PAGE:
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Unbeaten: No. 13 BYU holds off USC to claim consecutive 10-win seasons, 5-0 vs. Pac-12

BYU running back Tyler Allgeier splits two tacklers during the Cougars' regular-season finale at USC, Saturday, Nov. 27, 2021 in Los Angeles. (Jaren Wilkey, BYU Photo)


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LOS ANGELES — It took one of the best prep quarterbacks from Utah of the past decade to push BYU's winning streak against the Pac-12 to the brink.

And an all-timer from San Bernardino County came to save it.

Tyler Allgeier ran for 111 yards and two touchdowns, and Jackson McChesney added the go-ahead score with 3:57 left as BYU won 10 games for the second consecutive season with a 35-31 win over Southern California on senior night at the Los Angeles Memorial Coliseum.

Jaren Hall completed 20-of-32 passes for 276 yards with touchdown passes to Puka Nacua and Keanu Hill, but also had two interceptions and took a sack that helped the Trojans back into the game. Hill finished with a team-high 72 yards on four catches, and Nacua added 42 yards on three grabs for the Cougars, who got five catches for 35 yards from Allgeier.

But after leading for most of the game and by as much as 28-13 on Hill's 41-yard touchdown, BYU almost lost its bid for a 10-win season by a quarterback whose first Division I offer came from current offensive coordinator Aaron Roderick.

Corner Canyon product Jaxson Dart threw for 248 yards and a touchdown, and ran for another score for USC (4-7). But the dynamic gunslinger was stopped just short of conversion on a fourth-and-6 play when Kaleb Hayes tackled Gary Bryant Jr. at the 10-yard line to help the Cougars hold on for the win.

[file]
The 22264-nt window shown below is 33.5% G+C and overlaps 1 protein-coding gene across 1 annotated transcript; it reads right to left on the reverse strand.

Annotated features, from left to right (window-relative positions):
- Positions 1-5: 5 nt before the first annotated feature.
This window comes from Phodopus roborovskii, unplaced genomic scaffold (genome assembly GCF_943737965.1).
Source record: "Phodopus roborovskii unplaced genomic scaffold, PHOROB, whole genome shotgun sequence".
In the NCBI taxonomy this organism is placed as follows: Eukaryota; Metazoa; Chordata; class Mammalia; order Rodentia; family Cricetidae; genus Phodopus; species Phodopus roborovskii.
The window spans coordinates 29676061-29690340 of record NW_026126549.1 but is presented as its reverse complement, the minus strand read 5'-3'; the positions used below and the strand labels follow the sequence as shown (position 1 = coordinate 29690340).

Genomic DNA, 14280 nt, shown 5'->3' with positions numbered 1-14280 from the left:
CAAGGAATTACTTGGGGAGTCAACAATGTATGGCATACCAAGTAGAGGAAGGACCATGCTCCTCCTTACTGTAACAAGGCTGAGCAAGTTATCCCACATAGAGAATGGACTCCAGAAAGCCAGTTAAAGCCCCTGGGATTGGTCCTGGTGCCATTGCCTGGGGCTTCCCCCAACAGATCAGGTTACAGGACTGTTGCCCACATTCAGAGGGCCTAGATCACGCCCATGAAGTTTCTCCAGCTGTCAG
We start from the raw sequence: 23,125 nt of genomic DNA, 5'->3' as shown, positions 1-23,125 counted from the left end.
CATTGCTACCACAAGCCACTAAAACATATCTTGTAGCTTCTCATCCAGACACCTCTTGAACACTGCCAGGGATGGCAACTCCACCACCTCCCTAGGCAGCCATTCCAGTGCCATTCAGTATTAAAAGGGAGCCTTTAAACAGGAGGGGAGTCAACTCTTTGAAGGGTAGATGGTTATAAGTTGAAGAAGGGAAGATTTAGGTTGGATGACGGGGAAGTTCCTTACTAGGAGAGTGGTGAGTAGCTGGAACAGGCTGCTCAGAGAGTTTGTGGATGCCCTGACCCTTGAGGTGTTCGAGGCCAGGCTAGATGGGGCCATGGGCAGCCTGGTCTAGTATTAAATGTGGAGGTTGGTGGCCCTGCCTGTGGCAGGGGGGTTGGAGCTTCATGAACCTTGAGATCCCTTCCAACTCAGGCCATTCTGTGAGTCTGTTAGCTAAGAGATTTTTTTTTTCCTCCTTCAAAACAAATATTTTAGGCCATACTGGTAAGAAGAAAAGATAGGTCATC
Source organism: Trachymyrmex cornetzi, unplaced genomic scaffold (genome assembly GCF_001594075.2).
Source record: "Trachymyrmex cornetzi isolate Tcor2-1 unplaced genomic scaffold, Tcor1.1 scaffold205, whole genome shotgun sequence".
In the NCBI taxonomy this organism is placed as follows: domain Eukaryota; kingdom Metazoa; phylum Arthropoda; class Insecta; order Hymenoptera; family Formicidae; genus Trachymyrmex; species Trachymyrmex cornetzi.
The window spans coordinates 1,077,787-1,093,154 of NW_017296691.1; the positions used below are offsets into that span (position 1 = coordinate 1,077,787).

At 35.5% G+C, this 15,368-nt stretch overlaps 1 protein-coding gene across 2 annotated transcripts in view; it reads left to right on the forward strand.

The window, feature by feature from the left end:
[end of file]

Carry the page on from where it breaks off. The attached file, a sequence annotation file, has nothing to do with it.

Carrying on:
"I knew by watching film that they like to hit those slants. I knew it was about time they threw the sticks, so I tried to make it as good as possible," Hayes told BYUtv. "Homie made the catch. But I stopped him."

With the win, BYU improved to 5-0 against the Pac-12, which only matters because Arizona, Arizona State, Washington State, Utah and USC were put on their schedule. But for some players on the team, it matters a little more than others.

"It means a lot, it really does," said Hayes, who quietly transferred to Provo from Oregon State and stepped into a key role when Keenan Ellis went down with a serious injury in the season opener. "Just through my trials in my football career, this is special, not for me but for the whole team. We can play ball any time, anywhere."

Bruised and battered while shuffling a myriad of lineups including freshmen and first-year players all night, the Cougars' defense rose up when they most needed. Led by 13 tackles apiece from Max Tooley and Ben Bywater, BYU's defensive performance was far from flashy — only three tackles for loss, no sacks and without a turnover.

But it never broke, as defined by the final play.

"It was actually a tough one for me," Tooley said of Hayes' stop. "I was taking a beating all game, and coach decided to not put me in. I respect that decision; he did what is best for the team in the end.

"We have guys who stepped in, and there was no doubt in my mind that we were going to get that fourth-down stop to win the game. We just relied on our depth, and it paid off in the end."

Roughly 10 minutes after Dart had found Bryant with a 10-yard strike that put USC up 31-28 after a 2-point conversion, that Trojans couldn't replicate similar magic in a game they desperately needed to have a shot at bowl eligibility. Vavae Malepeai ran for 99 yards and a touchdown for the Trojans.